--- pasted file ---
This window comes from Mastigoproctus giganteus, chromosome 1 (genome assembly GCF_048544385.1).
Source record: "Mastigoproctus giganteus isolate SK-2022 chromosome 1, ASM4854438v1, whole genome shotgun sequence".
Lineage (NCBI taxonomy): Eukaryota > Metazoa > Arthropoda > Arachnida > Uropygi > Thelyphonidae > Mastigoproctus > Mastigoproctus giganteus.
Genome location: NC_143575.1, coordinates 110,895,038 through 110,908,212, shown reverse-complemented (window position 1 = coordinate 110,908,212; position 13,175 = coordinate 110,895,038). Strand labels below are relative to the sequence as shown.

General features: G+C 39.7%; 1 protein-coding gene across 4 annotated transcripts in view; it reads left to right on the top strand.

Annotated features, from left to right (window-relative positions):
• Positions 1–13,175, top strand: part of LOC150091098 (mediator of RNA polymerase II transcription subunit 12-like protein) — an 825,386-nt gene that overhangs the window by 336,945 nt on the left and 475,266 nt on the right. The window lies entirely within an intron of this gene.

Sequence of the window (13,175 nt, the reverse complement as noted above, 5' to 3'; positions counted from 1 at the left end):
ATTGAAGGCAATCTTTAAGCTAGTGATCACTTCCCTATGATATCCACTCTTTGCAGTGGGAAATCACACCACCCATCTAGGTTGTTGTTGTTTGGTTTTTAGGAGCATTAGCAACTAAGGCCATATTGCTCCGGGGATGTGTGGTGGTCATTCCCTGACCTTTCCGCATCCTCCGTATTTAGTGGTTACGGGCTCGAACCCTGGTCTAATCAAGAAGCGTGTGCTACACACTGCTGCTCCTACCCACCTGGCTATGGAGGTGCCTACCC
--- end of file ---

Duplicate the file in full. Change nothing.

This window comes from Mastigoproctus giganteus, chromosome 1 (genome assembly GCF_048544385.1).
Source record: "Mastigoproctus giganteus isolate SK-2022 chromosome 1, ASM4854438v1, whole genome shotgun sequence".
Lineage (NCBI taxonomy): Eukaryota > Metazoa > Arthropoda > Arachnida > Uropygi > Thelyphonidae > Mastigoproctus > Mastigoproctus giganteus.
Genome location: NC_143575.1, coordinates 110,895,038 through 110,908,212, shown reverse-complemented (window position 1 = coordinate 110,908,212; position 13,175 = coordinate 110,895,038). Strand labels below are relative to the sequence as shown.

General features: G+C 39.7%; 1 protein-coding gene across 4 annotated transcripts in view; it reads left to right on the top strand.

Annotated features, from left to right (window-relative positions):
• Positions 1–13,175, top strand: part of LOC150091098 (mediator of RNA polymerase II transcription subunit 12-like protein) — an 825,386-nt gene that overhangs the window by 336,945 nt on the left and 475,266 nt on the right. The window lies entirely within an intron of this gene.

Sequence of the window (13,175 nt, the reverse complement as noted above, 5' to 3'; positions counted from 1 at the left end):
ATTGAAGGCAATCTTTAAGCTAGTGATCACTTCCCTATGATATCCACTCTTTGCAGTGGGAAATCACACCACCCATCTAGGTTGTTGTTGTTTGGTTTTTAGGAGCATTAGCAACTAAGGCCATATTGCTCCGGGGATGTGTGGTGGTCATTCCCTGACCTTTCCGCATCCTCCGTATTTAGTGGTTACGGGCTCGAACCCTGGTCTAATCAAGAAGCGTGTGCTACACACTGCTGCTCCTACCCACCTGGCTATGGAGGTGCCTACCC